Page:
Hacking Rhetoric

Hackers Find Weaknesses in Car Computer Systems – Red Post – Sept 8

4 Comments

Hackers Find Weaknesses in Car Computer Systems

Hackers have recently demonstrated their ability to take control of automobiles and perform functions such as slamming on brakes at freeway speeds, turning the wheel, and turning off the car remotely. As computer technology and integration in cars increases, so does its vulnerability to hackers, recent reports have shown. In a few demonstrations, hackers would plug in a laptop to a port used by mechanics to diagnose problems with the car, and were able to take control of the car through their computer. In an even scarier demonstration, hackers were able to hack into the same functions via cell phone and bluetooth. These vulnerabilities to cars are a very real revelation not only about your safety from hackers when operating your vehicle, but about your safety from hackers when using any computer based technology. In my opinion, I seriously doubt that anyone driving their car is in any danger of being hacked, but the awareness that any technology that you possess could be hacked at some point in the future is very important. As technology advances, especially in the field of biomechanics and implants, serious damage could be done via hacking if there are any vulnerabilities.

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4 thoughts on “Hackers Find Weaknesses in Car Computer Systems – Red Post – Sept 8

  1. Sadly, there are pros and cons to cars nowadays. By using computers to run today’s cars, they made them vulnerable to hacking. However, when they implemented this technology, it was to ease the burden of mechanics when the car needed fixing. A test using the computer can scan the error messages that the car senses. It was to easily identify what part of the car was not working properly compared to disassembling the car physically into multiple parts to identify the problem. I found out about this because my car had computer difficulties and gave me warnings. The mechanics described how they fixed it. I agree that awareness is needed for the possibility of being hacked. They attack by using loopholes and weaknesses in websites and programs which hopefully are better encrypted in the future.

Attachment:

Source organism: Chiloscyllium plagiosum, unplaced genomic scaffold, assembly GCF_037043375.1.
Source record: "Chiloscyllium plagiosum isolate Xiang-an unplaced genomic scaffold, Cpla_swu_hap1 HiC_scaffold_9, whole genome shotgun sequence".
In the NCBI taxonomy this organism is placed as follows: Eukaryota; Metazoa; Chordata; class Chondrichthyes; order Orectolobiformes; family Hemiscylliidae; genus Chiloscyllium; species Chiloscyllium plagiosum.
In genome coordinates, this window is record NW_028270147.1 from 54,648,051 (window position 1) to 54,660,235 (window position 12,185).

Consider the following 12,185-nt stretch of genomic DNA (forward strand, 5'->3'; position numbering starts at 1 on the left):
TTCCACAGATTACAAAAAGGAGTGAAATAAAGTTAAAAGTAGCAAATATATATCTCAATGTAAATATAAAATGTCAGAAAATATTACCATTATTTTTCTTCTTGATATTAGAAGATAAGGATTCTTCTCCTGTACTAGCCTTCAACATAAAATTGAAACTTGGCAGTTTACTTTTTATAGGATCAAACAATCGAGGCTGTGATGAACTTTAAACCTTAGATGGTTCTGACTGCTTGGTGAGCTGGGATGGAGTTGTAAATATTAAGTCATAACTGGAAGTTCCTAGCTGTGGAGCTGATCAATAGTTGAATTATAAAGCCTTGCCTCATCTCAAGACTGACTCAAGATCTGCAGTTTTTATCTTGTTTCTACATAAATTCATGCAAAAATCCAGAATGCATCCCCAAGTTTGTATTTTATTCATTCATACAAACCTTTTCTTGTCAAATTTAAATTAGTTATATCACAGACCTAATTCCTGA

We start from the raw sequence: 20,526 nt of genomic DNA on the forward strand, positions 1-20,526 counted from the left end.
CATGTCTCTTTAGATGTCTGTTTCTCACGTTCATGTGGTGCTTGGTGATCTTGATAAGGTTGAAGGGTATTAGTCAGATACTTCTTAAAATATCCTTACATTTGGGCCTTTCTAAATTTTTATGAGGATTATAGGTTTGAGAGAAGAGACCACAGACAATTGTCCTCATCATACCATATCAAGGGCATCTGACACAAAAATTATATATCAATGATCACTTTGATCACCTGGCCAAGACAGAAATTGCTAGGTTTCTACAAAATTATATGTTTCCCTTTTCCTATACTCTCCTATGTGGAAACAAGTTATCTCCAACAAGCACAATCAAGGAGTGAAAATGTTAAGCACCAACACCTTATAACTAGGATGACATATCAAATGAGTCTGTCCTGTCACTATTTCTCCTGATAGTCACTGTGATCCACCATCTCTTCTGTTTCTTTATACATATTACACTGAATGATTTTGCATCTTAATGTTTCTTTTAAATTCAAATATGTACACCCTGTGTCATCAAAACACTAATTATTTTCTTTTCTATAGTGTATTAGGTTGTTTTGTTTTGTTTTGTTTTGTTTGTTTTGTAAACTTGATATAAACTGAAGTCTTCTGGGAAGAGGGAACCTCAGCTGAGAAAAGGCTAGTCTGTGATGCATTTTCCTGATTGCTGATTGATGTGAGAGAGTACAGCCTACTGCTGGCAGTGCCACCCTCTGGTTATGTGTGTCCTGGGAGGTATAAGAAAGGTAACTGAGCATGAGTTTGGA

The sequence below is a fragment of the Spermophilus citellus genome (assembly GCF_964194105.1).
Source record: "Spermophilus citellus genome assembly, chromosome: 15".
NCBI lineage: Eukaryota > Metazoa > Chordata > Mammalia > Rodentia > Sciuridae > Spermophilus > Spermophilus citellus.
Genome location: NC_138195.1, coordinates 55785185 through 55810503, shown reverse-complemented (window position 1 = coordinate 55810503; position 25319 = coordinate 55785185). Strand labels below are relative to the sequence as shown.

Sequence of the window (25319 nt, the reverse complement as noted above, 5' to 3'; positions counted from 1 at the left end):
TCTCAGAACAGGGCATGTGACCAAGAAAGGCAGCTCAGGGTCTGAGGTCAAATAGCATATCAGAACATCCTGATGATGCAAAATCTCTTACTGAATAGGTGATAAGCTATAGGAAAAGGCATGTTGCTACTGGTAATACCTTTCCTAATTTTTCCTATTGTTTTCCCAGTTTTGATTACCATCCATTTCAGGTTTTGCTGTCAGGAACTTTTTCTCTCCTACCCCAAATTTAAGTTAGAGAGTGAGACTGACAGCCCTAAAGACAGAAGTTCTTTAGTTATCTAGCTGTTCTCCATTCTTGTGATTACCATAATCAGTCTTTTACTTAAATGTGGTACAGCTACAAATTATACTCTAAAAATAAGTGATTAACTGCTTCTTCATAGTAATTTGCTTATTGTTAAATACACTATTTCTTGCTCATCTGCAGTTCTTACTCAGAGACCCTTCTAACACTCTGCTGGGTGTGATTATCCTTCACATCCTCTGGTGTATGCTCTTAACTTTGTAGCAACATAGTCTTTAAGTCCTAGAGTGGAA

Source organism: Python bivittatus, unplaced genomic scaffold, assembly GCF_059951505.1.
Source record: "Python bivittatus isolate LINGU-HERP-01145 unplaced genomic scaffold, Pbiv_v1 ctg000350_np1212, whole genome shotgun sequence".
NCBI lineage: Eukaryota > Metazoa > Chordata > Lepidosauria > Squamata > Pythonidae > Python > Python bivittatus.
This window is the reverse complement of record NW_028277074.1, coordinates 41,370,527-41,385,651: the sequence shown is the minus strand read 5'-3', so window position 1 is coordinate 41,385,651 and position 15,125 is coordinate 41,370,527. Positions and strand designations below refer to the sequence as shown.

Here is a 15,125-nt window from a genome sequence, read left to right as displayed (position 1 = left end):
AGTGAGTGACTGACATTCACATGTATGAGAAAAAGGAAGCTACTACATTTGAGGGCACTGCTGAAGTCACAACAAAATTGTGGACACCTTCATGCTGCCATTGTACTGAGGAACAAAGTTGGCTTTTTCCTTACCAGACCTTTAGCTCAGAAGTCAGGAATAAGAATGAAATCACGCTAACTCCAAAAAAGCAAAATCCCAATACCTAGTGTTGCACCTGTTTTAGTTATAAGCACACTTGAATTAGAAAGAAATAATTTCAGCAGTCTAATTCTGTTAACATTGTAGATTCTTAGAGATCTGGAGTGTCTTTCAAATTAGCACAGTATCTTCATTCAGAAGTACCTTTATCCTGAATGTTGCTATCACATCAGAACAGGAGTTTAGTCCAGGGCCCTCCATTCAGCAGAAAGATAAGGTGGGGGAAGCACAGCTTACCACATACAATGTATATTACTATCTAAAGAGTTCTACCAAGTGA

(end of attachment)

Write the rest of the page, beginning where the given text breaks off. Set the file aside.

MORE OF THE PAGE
2. The use of computing technology in increasingly sensitive areas is only beginning. One great example is the work of “Barnaby Jack”, a security professional with a particular interest on implanted medical devices. During one demonstration, he was able to successfully cause an insulin pump to deliver it’s maximum dosage of insulin repeatedly, until the entire reservoir was emptied — this would equate to many times over a lethal dose. The ability to end a life remotely will show up more and more as more of our lives are controlled by these devices. Fortunately, in this case, the flaws were found by an honest white-hat hacker and reported to the vendor of the device in a responsible fashion — if these same flaws had been found instead by cybercriminals, imagine the havoc that would be wrought.

    Personally, it is the hackers that make me feel safer. They are the ones examining these systems we all take for granted. They are finding serious flaws, and working with the creators of these systems to help fix them. It is not the hackers you need to fear — it’s the companies that want to save every nickel and dime in development costs, so they ship all this over to India and are rewarded with poor quality software that is ripe with horrific security flaws.

  3. This is extremely interesting to think about because indeed many cars are coming out with the OnStar function. My friend had one and when we were locked out he was able to simply call the company and have them unlock it for him. It didn’t occur to me until just now that it would be possible to hack the signal and break into the car itself to steal. I have a car that uses wireless key technology, which means that as long as I have my wireless key with me I can start my car with a push of a button. I wonder how vulnerable I really am to auto theft since all models of my car have it so it isn’t a secret.

    Thanks for sharing this thought and the link, really gets you thinking.

  4. One of the things I find most fascinating about this is the treatment in the media. Later in the semester we’ll be looking at car hacking in more depth (set up as a case study; we’ll look at media accounts as well as documentation offered by folks working on these projects)–but this concept came across my radar with some fairly hysterical news accounts suggesting that a journalist may have been killed through a ‘cyber attack’ on his car. Of course, it’s sensational (hence newsworthy), but they’re trying to whip up a fair bit of hysteria. Here’s one example from ‘The Huffington Post’: http://www.huffingtonpost.com/2013/06/24/michael-hastings-car-hacked_n_3492339.html

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